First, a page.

A recent study reveals that with success, winners tend to become more dishonest.
Photograph: Pradeep Bandekar
Have you ever won a competition?
If yes, then you must be dishonest, according to a new study.
Researchers from Ben-Gurion University of the Negev (BGU) and The Hebrew University of Jerusalem have determined that people who win a competition are more likely to cheat or act dishonestly in the future.
Amos Schurr said that they already know that some politicians and business executives will often resort to unethical means to win, for example the recent Volkswagen scandal, adding that the research was focused on who is more likely to subsequently engage in unrelated unethical behaviors - winners or losers?
The researchers found that after a competition is over, winners behave more dishonestly than losers in an unrelated subsequent task.
Furthermore, the subsequent unethical behavior effect seems to depend on winning, rather than on mere success.
These findings suggest that the way in which people measure success affects their honesty.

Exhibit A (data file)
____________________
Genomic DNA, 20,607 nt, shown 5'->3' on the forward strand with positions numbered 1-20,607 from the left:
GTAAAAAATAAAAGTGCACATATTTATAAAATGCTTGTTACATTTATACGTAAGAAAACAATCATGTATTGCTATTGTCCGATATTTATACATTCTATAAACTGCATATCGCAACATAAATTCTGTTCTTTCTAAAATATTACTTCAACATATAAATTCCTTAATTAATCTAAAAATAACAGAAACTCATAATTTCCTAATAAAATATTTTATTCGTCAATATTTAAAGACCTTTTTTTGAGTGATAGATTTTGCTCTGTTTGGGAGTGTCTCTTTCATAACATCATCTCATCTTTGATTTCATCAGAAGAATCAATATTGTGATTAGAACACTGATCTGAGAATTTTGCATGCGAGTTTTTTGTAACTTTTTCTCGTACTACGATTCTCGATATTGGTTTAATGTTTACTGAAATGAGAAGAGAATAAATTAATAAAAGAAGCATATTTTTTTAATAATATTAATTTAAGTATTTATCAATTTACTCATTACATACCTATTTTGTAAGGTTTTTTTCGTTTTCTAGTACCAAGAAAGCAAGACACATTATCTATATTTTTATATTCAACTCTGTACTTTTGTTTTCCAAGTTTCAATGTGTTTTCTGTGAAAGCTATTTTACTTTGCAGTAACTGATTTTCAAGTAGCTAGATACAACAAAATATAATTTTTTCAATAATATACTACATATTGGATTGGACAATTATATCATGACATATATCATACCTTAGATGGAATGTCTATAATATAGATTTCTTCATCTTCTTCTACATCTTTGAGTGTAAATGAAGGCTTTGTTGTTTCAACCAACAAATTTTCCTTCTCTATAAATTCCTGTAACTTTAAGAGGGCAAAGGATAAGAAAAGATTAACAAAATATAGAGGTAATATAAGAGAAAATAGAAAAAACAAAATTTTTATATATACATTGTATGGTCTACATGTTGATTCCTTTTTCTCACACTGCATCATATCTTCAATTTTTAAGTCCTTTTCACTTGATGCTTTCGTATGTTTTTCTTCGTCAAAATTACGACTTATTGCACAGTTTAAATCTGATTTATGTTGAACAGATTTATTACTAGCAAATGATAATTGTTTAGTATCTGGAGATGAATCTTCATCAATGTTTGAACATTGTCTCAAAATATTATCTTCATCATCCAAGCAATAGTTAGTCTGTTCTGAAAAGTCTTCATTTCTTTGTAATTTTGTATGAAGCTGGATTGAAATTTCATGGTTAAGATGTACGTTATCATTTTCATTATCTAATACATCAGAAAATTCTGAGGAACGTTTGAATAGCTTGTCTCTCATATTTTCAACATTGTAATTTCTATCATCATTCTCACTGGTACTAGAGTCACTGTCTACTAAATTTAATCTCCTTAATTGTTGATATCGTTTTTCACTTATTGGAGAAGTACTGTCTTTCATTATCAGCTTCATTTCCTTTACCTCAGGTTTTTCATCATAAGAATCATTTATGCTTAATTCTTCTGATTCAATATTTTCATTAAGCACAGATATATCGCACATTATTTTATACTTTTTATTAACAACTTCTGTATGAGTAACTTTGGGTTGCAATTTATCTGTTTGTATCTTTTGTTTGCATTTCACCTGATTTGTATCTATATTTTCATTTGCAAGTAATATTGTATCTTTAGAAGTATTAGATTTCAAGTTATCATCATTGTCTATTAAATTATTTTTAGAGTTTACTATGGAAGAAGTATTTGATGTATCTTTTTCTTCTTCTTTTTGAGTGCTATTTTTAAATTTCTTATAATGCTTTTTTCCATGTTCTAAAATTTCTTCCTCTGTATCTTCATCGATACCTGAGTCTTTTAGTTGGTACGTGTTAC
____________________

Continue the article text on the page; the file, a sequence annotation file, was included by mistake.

When success is measured by social comparison, as is the case when winning a competition, dishonesty increases, Schurr explains.
He noted "When success does not involve social comparison, as is the case when meeting a set goal, defined standard or recalling a personal achievement, dishonesty decreases."
The researchers concluded that a greater tendency toward unethicality by winners is likely to impede social mobility and equality, exacerbating disparities in society rather than alleviating them.
Finding ways to predict and overcome these tendencies may be a fruitful topic for the future study.
The study is published online in the Proceedings of the National Academy of Sciences.